Shaytaan is sneaky. He is the bad guy in this story; he also goes by Satan, Devil, The Biggest Loser… whatever floats your boat. He is cunning and sly, and oh so smart. We almost never see him coming, and then before we know it he is just there next to us. And before we can turn our backs to him we’ve done or said something stupid that we wish we hadn’t. Yes, he is smart. And he is very good at his job. So we have to be smarter. And we have to be better. But we cannot do it alone; we need ammo. We need to pack in the hardware and put on our battle faces, because this is a war. We are fighting for our lives. We are fighting for Jannah (paradise). And the best weapon we have–okay, this is going to sound so corny and cliché–is du’a (prayer). It’s true. The only way we can win is by asking for help, by making du’a. And the only One powerful enough to help us against as grave an enemy as that scary dude is Allah, The Most Powerful, Most High. We have to seek Him, seek His refuge during this war if we are to have any hope of making it to Jannah. Otherwise, without Him, and without du’a, we are just lost. Like a leaf blowing in the wind.
I am certain that there have been times that Shaytaan has come to each of us, to whisper to us, and we could almost hear those whispers. We could feel that whatever it was that we were about to say was not something we should say, that someone was almost forcing us to say it, think it, do it. I wrote the following poem quite some time ago, and I think it is one that we can all relate to.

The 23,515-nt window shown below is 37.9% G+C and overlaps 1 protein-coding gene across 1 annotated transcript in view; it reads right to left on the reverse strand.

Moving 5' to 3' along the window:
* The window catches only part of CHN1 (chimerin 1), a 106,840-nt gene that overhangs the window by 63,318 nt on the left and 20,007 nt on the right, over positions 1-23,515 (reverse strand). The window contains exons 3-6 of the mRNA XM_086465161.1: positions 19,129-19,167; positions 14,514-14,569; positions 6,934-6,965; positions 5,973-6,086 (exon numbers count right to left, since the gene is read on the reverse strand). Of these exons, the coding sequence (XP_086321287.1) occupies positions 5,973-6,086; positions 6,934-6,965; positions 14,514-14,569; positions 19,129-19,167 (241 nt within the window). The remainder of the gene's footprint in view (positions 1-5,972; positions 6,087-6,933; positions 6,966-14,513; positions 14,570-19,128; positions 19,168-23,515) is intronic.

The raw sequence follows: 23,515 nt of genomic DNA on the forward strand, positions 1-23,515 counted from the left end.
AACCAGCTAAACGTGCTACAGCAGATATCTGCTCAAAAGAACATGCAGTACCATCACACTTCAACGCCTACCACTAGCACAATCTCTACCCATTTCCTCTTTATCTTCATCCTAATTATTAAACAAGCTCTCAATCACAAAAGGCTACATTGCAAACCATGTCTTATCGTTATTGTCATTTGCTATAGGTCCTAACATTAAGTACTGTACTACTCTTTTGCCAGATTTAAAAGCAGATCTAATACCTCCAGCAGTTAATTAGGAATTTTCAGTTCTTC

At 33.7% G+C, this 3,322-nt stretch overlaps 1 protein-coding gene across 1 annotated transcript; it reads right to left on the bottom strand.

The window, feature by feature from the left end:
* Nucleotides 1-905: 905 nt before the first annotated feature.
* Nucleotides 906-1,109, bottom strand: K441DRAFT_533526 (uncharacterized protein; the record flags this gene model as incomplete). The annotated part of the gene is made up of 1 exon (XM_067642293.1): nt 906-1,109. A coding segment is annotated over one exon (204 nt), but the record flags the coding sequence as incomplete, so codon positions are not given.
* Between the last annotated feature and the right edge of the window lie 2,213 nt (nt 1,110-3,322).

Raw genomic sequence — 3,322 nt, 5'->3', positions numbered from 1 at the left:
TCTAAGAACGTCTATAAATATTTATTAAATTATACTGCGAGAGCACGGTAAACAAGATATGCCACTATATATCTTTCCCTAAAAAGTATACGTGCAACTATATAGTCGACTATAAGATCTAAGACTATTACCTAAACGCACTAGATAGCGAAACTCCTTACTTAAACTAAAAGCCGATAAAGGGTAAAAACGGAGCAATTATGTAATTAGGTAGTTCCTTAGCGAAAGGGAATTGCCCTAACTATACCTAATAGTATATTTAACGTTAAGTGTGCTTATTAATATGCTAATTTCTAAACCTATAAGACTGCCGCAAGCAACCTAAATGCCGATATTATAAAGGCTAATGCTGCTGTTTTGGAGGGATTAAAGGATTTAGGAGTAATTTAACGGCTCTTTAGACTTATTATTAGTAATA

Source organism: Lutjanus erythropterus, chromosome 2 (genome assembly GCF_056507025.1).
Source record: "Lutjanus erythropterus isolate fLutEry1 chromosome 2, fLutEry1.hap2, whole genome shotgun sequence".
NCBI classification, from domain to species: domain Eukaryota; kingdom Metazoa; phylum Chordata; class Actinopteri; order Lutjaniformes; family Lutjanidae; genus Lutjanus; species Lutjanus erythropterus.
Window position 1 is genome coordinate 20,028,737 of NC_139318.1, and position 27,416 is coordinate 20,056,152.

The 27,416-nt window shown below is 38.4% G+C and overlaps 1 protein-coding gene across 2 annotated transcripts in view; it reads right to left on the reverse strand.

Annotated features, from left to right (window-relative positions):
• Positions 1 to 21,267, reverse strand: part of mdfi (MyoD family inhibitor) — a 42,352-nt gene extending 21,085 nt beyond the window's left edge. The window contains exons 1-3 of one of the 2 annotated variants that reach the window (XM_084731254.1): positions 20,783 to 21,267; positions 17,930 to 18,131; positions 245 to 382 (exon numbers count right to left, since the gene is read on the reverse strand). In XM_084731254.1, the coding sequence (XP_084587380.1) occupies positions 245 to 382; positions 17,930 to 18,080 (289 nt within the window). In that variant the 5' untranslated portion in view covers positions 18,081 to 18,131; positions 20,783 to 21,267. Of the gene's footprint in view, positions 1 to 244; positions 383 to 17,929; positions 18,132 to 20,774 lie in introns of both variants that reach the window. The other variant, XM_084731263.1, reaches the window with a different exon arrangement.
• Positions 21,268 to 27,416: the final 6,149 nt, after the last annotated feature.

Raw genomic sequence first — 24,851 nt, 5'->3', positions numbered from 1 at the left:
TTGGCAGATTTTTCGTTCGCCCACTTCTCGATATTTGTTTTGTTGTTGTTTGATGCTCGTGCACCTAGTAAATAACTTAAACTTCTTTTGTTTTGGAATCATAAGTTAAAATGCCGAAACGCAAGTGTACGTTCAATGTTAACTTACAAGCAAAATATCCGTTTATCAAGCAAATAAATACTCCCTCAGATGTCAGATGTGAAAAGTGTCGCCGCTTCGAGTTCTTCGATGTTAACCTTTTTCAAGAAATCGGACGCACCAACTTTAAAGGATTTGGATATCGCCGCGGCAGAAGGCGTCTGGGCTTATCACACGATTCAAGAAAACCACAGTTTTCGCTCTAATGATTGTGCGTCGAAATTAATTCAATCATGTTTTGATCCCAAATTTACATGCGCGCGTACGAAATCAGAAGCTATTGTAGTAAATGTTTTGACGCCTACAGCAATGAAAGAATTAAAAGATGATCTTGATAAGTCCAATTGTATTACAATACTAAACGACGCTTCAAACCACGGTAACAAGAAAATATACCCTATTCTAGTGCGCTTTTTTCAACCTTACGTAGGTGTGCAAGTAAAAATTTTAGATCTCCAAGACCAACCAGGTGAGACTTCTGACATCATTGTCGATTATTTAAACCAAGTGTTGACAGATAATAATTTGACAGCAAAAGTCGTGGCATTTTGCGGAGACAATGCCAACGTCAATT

I Seek Refuge
I seek refuge in You, O Allah
The cursed one.
Protect me, my Rabb,
From his soft, sweet whispers.
When he says to me:
”I miss you”
“I need you”
Just with these words,
He tempts me to reverse
All the good that has been done.
Let his evil spirit be cursed.
And from my mind,
Let him disperse.
Protect me from the sweet fantasies
That he arouses in my mind-
Fantasies of false happiness.
Protect me from the dreams that he
Makes me believe
Can be mine.
Protect me, O Protector of all,
From the false hopes that Shaytaan helps me build so tall
Only to let them come crashing down
And to the cold, harsh ground of reality
Do I fall
And only then do I realise
That these hopes are ever-fleeting
Nothing more than a brief meeting
With this world that we are tested in
To which Shaytaan has front seating.
I seek refuge in You, O Allah,
The rejected one.
Protect my tongue from speaking
Words which he conjures,
Make my ears deaf
to his sweet, evil whispers
Blind my eyes and mind
to his magnificent, misleading fantasies.
Protect me from the beauty
In which he cloaks himself
From the overpowering scent
In which he douses himself
From the eloquent words
With which he represents himself.
Help me, O Lord,
Stop him from coming nearer.
O Most High,
Only You can help me
Pass him by.
O Most Magnificent,
O Most Merciful,
Comfort me when
He causes me to be fearful.
I seek refuge in You, O Allah,
The evil one.